CHESHIRE -- The Hoosac Valley girls' basketball team has been to the Western Massachusetts Division II championship three times since 1976 and come away empty each time. That's an average of one appearance every 12 years. The last time the Hurricanes had a chance at the title was in 1992 when it lost to Taconic.
Needless to say, winning and Hoosac girls' basketball have not been synonymous. That's beginning to change.
"I think that our program has just completely turned around," junior Meg Rodowicz said. "We went from rarely making the tournament to now expecting to be in the tournament, expecting to get far in the tournament. It's just really good."
Ron Wojcik took the helm three years ago and has experienced nothing but success. The Hurricanes won the South Division in his first season, were eliminated from the tournament by a point in double overtime last year and now are playing for the Western Mass. championship.
A 180-degree turnaround doesn't do it justice.
"It says a lot for these kids because, I think, they've bought in to it," he said. "They bought in to an attitude of winning, an attitude of hard work and focus. They also put their time in in the offseason.
"I think it's been a number of factors, but I think the biggest thing is the kids buying in."
Perhaps that's because the team respects the man who's leading them into uncharted waters. Senior Tori Rumbolt went through the coaching change
"The coach actually wanted something to come out of us," she said of Wojcik. "It's incredible how much coach [Wojcik] has changed. And his mindset is that he wants us to win every game. When we lose, he thinks about that game over and over again until the next game because that's how much basketball and our team means to him."
As quickly as Hoosac has progressed, it hasn't happened all at once.
When the Hurricanes won the South in Wojcik's first season, he knew they weren't ready for the tournament. The experience of that atmosphere was simply nonexistent. But that division title gave the team some hope, and raised the expectations for the following year.
The division title eluded them, but a run to the quarterfinals gave them the tournament experience they needed for this year.
"It seems we've gained some of that from those two games last year, playing in a very competitive game with Lenox at the end of this season and getting the two tournament games under our belt this year," Wojcik said. "Then being able to go to the [Curry Hicks] Cage and win again, I think we have that tournament experience now. Every time we step on the court, we feel we're going to win."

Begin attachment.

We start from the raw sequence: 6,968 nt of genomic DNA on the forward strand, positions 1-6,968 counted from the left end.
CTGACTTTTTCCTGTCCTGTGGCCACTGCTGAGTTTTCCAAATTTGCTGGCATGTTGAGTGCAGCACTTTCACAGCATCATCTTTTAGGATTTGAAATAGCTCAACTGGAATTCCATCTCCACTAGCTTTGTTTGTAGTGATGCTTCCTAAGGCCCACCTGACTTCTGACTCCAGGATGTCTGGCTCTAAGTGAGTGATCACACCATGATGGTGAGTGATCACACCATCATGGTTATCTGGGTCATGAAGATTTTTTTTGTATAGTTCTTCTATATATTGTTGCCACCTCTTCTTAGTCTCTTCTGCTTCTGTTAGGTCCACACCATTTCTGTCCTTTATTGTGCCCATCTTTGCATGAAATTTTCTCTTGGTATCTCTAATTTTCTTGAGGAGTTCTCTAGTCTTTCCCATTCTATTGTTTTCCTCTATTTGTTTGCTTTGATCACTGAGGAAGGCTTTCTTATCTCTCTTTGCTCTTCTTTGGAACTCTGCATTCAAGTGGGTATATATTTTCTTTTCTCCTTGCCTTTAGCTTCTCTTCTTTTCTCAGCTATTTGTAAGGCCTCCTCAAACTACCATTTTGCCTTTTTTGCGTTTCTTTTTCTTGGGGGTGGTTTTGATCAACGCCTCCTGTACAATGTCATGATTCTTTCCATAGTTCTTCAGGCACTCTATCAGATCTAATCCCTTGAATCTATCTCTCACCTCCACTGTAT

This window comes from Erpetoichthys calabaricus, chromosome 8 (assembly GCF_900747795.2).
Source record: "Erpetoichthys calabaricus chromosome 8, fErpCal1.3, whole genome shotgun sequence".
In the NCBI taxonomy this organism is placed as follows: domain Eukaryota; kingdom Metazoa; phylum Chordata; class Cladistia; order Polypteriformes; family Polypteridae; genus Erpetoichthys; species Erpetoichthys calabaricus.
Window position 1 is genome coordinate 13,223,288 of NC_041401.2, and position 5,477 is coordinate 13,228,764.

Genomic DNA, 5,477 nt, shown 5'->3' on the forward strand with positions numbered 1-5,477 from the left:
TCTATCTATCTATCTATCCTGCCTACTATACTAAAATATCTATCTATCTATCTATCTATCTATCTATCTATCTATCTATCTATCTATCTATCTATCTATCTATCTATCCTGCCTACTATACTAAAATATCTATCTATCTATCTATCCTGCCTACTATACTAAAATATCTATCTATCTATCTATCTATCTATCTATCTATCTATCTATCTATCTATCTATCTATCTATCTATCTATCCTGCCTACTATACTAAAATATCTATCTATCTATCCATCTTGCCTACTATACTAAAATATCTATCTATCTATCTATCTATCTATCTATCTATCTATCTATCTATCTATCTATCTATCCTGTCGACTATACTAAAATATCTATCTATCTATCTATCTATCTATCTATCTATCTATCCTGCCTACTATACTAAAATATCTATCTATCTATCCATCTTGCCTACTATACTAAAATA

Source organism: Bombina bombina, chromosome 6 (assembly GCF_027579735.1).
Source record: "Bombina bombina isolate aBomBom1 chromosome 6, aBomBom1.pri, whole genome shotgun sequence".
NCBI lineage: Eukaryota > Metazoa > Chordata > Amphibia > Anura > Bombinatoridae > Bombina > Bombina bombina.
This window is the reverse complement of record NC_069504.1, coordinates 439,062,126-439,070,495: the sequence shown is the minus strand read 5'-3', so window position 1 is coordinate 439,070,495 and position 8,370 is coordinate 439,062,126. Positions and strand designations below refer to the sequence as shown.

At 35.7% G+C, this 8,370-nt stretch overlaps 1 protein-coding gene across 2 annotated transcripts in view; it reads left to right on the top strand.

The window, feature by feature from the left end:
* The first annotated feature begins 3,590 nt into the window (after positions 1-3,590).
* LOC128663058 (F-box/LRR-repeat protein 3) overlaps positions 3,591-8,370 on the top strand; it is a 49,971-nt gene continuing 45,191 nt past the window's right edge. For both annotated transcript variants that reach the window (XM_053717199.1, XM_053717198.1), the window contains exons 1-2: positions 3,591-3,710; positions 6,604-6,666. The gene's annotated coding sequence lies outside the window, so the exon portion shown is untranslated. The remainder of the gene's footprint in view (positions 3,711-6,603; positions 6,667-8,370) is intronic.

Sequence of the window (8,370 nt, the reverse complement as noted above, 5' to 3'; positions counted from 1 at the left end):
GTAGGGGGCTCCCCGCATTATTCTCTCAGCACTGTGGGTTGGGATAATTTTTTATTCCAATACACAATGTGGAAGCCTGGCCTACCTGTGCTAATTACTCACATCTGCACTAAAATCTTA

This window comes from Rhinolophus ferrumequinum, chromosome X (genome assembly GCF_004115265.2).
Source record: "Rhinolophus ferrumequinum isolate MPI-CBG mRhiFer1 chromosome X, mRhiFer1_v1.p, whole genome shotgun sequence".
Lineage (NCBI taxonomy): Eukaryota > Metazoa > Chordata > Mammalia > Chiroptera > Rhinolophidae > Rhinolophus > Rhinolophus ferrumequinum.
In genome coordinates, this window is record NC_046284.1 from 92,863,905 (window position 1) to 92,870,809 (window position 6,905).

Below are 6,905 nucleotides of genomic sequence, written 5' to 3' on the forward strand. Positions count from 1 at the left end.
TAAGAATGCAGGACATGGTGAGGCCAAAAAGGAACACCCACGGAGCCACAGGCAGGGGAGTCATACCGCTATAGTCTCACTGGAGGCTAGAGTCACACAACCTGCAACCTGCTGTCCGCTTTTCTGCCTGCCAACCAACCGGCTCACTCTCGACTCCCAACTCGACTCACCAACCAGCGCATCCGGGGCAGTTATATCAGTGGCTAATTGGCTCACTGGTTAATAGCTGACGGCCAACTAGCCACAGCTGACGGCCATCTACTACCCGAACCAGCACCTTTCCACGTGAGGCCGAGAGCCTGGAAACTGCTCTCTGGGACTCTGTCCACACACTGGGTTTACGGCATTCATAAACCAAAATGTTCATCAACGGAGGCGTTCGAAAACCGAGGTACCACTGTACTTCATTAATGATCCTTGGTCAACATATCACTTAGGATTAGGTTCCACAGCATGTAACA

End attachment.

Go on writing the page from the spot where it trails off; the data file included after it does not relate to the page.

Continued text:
It's become more than a feeling to the Hurricanes, though. They expect to win.
"Our coach has really pushed us to want to win, and he's really motivated us, all of our coaches, really," Rodowicz said. "They've just really helped us get that winner's mentality."
It's a mentality the coaches have themselves. Wojcik, along with his three assistants have 66 years of coaching experience. Wojcik has 20 himself with four trips to the Western Mass. final four (two trips to the finals). Assistant Bob LeClair has 16 years coaching junior varsity teams at Hoosac, Drury and McCann Tech. He also assisted on three Drury boys Western Mass. semifinal teams. Stef Curry, who's daughter won a Western Mass. title with Wahconah, has 27 years experience coaching travel for seventh- and eighth-graders. Meg Vaughn, who went to the state final in 2002 with Wahconah, spent three years on the practice squad at Boston College and year at Alaska-Anchorage. She also assisted at Alaska the year it went to the NCAA Final Four before coming to Hoosac.
"We all have had that experience [of going to the Cage], and, I think, that just prepares the girls for what's in store for them," LeClair said. "We've all been there. There's not a mystery with four coaches that have seen this.
"It settles them down an awful lot."
"They just always know what to do in game situations," freshman Madi Ryan said. "They know how to handle us. They're just really good."
While the coaches can have all the experience, the athletes need to believe in themselves. That's happened in Cheshire and the result is a chance at a Western Mass. title.
"Everyone had confidence in us. We had confidence in ourselves," Mckenzie Robinson said. "We work really good together. It's a strong group, and I think that's what's been changing is that we have such a good relationship with all of us that it's easier to play on the court."